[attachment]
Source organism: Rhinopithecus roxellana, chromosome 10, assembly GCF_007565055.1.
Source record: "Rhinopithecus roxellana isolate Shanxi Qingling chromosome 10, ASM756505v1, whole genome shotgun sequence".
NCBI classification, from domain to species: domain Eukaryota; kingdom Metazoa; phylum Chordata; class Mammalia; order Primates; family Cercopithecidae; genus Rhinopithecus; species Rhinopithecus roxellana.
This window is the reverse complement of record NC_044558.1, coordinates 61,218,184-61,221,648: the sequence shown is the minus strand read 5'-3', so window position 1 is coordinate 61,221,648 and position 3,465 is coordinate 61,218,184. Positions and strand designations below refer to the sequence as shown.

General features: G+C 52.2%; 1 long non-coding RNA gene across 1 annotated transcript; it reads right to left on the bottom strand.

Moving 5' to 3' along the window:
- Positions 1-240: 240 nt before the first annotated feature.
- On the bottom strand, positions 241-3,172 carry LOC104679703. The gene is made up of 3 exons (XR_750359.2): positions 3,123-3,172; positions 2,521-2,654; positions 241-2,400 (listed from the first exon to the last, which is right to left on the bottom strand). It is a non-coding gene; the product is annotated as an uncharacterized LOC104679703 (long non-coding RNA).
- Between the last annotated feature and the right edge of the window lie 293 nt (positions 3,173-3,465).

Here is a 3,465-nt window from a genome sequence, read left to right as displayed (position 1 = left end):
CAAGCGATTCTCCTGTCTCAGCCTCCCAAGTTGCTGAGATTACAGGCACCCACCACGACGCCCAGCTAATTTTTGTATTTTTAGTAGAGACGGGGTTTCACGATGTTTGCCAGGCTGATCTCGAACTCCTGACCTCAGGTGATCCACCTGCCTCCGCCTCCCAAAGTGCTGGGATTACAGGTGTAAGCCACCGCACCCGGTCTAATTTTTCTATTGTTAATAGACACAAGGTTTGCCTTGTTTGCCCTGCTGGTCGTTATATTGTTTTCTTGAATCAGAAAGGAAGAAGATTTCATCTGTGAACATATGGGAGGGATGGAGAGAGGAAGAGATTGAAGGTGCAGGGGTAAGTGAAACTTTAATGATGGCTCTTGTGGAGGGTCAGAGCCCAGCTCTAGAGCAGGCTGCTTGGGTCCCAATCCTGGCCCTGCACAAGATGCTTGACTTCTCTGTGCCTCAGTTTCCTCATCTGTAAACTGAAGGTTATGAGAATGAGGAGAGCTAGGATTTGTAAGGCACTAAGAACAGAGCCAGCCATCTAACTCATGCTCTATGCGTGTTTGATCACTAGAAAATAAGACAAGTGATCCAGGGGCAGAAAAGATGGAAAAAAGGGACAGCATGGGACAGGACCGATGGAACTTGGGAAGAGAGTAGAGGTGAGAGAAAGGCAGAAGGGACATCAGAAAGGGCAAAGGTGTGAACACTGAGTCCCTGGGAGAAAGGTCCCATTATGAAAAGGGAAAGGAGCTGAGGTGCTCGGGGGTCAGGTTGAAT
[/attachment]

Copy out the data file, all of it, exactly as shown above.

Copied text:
Source organism: Rhinopithecus roxellana, chromosome 10, assembly GCF_007565055.1.
Source record: "Rhinopithecus roxellana isolate Shanxi Qingling chromosome 10, ASM756505v1, whole genome shotgun sequence".
NCBI classification, from domain to species: domain Eukaryota; kingdom Metazoa; phylum Chordata; class Mammalia; order Primates; family Cercopithecidae; genus Rhinopithecus; species Rhinopithecus roxellana.
This window is the reverse complement of record NC_044558.1, coordinates 61,218,184-61,221,648: the sequence shown is the minus strand read 5'-3', so window position 1 is coordinate 61,221,648 and position 3,465 is coordinate 61,218,184. Positions and strand designations below refer to the sequence as shown.

General features: G+C 52.2%; 1 long non-coding RNA gene across 1 annotated transcript; it reads right to left on the bottom strand.

Moving 5' to 3' along the window:
- Positions 1-240: 240 nt before the first annotated feature.
- On the bottom strand, positions 241-3,172 carry LOC104679703. The gene is made up of 3 exons (XR_750359.2): positions 3,123-3,172; positions 2,521-2,654; positions 241-2,400 (listed from the first exon to the last, which is right to left on the bottom strand). It is a non-coding gene; the product is annotated as an uncharacterized LOC104679703 (long non-coding RNA).
- Between the last annotated feature and the right edge of the window lie 293 nt (positions 3,173-3,465).

Here is a 3,465-nt window from a genome sequence, read left to right as displayed (position 1 = left end):
CAAGCGATTCTCCTGTCTCAGCCTCCCAAGTTGCTGAGATTACAGGCACCCACCACGACGCCCAGCTAATTTTTGTATTTTTAGTAGAGACGGGGTTTCACGATGTTTGCCAGGCTGATCTCGAACTCCTGACCTCAGGTGATCCACCTGCCTCCGCCTCCCAAAGTGCTGGGATTACAGGTGTAAGCCACCGCACCCGGTCTAATTTTTCTATTGTTAATAGACACAAGGTTTGCCTTGTTTGCCCTGCTGGTCGTTATATTGTTTTCTTGAATCAGAAAGGAAGAAGATTTCATCTGTGAACATATGGGAGGGATGGAGAGAGGAAGAGATTGAAGGTGCAGGGGTAAGTGAAACTTTAATGATGGCTCTTGTGGAGGGTCAGAGCCCAGCTCTAGAGCAGGCTGCTTGGGTCCCAATCCTGGCCCTGCACAAGATGCTTGACTTCTCTGTGCCTCAGTTTCCTCATCTGTAAACTGAAGGTTATGAGAATGAGGAGAGCTAGGATTTGTAAGGCACTAAGAACAGAGCCAGCCATCTAACTCATGCTCTATGCGTGTTTGATCACTAGAAAATAAGACAAGTGATCCAGGGGCAGAAAAGATGGAAAAAAGGGACAGCATGGGACAGGACCGATGGAACTTGGGAAGAGAGTAGAGGTGAGAGAAAGGCAGAAGGGACATCAGAAAGGGCAAAGGTGTGAACACTGAGTCCCTGGGAGAAAGGTCCCATTATGAAAAGGGAAAGGAGCTGAGGTGCTCGGGGGTCAGGTTGAAT